Now, I will be honest. Up to this point I had only done 1 Buggy Barn pattern 8 years ago and it was not a good experience. I understood the method but no matter how careful I was and how many times I checked my 1/4" seam allowance, my blocks were always too small. Despite my bad experience, I jumped into Convoy feet first and to my surprise it was a delight. (For those of you who haven't done a Buggy Barn, or don't know what they are, you basically stack a bunch of fat quarters, Cut them all at once using a template, do a little switch-a-roo with some of the pieces and then put it all back together. It is quite fun build the blocks and see how your fabrics go together.) Anyway, Buggy Barn must have done some tweeking to their patterns because my trucks and tractors went together like a dream.

Overall I thought the Convoy pattern was great however I do have a few suggestions should you decide to give it a try.

First, by following the pattern you will end up with 7 extra trucks and tractors. If you have a use for extras or are planning on making the bumper pad this is great. If not, carefully read the pattern before buying your fabric so you will know exactly how many fat quarters you will use. I would suggest getting 8 for the trucks and 7 for the tractors. This would make two extra blocks, but also gives you a little flexibility incase you don't like how one of them comes out.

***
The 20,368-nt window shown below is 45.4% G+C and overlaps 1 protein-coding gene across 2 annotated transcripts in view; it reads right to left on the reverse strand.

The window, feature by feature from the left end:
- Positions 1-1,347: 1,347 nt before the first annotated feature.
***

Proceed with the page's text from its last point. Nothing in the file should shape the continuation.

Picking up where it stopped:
Second, the pattern calls for wool for the tires. I didn't want to pay $30 a yard for wool so I ended up getting a textured cotton (see close up of the tires below). It kind of looks like tire treads and worked great. I used Heat n Bond light to bond the tires to my blocks and then went around them using a free motion stitich.

Third, the pattern says to piece each row, then add the road and then put on the tires. WHAT A PAIN! Stitching around the tires when there is all that bulk is not fun. I would suggest carefully measuring out your seam allowances, adding about
1/8" and bonding the tires. This makes them MUCH easier and faster to stitich.

That's it. This was a great pattern and I'm excited that Monkey will have a manly quilt drag around and snuggle. :-)

Here's a picture of my (almost) finished product.

From Pattern Review Photos
P.S. My fabric is the Tranquillity line by Sandy Gervais for Moda